Time to do things? – Art of doing more of few things!

Recently one of my clients wanted a training program on the ‘Key habits of successful project managers’ and this made me to revisit the ‘7 habits of highly effective people’ course ware, which was gathering dust in my small library of books which I have read completely or partially. This may be the answer to many of my project management workshop participants, who do not have the time to prepare for the exam, after investing their money and valuable time for attending the workshop. Most of them complain about external factors, for their inability to prepare for the exam, and get those credentials, which can give a boost to their career, if not protecting their career during recession time.

Stephen Covey, in his master piece ‘7 habits of highly effective people’ talks about ‘Put first things first’. First things are those things that you, personally, find most worth doing. They move you in the right direction and help you achieve the most important goals of your life. Time is constant. All of us have only 24 hours / day. It is all about managing your priorities. That is the only thing possible. Time management is out. Self management is in.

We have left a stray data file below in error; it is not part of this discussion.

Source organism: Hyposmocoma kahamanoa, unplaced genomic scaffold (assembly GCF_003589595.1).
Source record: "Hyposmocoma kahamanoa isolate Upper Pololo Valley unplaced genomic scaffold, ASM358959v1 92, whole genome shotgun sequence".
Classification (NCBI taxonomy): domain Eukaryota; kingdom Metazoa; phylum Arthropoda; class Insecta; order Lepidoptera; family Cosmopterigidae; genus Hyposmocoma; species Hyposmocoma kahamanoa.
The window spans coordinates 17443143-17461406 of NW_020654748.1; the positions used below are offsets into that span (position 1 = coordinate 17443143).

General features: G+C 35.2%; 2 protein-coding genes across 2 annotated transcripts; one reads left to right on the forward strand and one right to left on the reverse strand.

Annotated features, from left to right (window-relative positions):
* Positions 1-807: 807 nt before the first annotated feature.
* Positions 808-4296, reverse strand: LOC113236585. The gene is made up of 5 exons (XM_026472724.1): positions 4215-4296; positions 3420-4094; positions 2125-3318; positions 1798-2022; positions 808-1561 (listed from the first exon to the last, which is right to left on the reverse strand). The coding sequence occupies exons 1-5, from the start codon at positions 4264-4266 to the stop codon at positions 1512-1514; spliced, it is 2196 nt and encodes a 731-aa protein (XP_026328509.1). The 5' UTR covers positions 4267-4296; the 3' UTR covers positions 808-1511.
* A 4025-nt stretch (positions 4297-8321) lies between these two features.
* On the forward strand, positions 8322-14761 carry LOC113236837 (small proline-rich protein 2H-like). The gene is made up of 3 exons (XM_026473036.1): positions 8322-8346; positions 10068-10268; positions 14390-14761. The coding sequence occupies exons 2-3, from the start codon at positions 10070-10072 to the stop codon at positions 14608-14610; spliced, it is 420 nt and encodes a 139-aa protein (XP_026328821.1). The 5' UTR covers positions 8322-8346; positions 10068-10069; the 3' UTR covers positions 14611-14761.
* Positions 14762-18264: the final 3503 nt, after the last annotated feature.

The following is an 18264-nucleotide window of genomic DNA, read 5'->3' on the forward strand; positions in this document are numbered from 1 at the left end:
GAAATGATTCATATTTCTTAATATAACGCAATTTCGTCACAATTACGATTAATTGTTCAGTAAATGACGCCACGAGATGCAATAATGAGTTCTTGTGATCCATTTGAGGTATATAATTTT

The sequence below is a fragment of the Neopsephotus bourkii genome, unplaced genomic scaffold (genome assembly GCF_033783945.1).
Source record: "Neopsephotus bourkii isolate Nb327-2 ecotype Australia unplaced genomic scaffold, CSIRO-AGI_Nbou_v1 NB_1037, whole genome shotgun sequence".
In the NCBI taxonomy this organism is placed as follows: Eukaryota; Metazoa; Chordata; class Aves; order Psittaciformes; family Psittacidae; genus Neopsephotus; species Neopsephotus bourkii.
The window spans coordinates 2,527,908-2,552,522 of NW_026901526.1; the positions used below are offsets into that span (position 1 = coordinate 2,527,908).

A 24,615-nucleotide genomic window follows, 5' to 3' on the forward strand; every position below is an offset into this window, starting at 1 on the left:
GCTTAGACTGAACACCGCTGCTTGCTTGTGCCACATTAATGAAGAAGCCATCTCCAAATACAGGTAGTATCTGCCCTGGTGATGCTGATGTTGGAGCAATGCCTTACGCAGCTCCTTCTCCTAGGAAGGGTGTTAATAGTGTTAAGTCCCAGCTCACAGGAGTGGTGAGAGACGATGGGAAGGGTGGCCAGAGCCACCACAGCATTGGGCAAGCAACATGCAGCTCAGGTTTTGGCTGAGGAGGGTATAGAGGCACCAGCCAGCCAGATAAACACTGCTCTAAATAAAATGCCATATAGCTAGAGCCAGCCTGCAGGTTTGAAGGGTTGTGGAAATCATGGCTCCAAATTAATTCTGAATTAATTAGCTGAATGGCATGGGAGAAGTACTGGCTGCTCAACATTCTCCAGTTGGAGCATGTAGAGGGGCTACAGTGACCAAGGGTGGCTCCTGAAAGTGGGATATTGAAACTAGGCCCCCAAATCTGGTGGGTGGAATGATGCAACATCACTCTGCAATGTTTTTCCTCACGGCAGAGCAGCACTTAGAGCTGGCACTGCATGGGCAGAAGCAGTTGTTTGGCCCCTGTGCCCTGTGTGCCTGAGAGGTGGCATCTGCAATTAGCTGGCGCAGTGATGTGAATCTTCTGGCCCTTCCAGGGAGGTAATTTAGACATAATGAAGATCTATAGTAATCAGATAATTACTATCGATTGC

If we analyze the activities we do, during the day, they can be classified into;

Quadrant #1 Urgent & Important stuff

  • Crises
  • Pressing problems
  • Deadline driven projects and meetings, preparations etc

Quadrant #2  Not urgent and important

  • Preparation
  • Prevention
  • Values clarification
  • Planning
  • Relationship building
  • True-recreation
  • Empowerment
  • Higher studies

Quadrant #3 Urgent & not important activities

  • Interruptions
  • Some phone calls
  • Some mails, some reports
  • Some meetings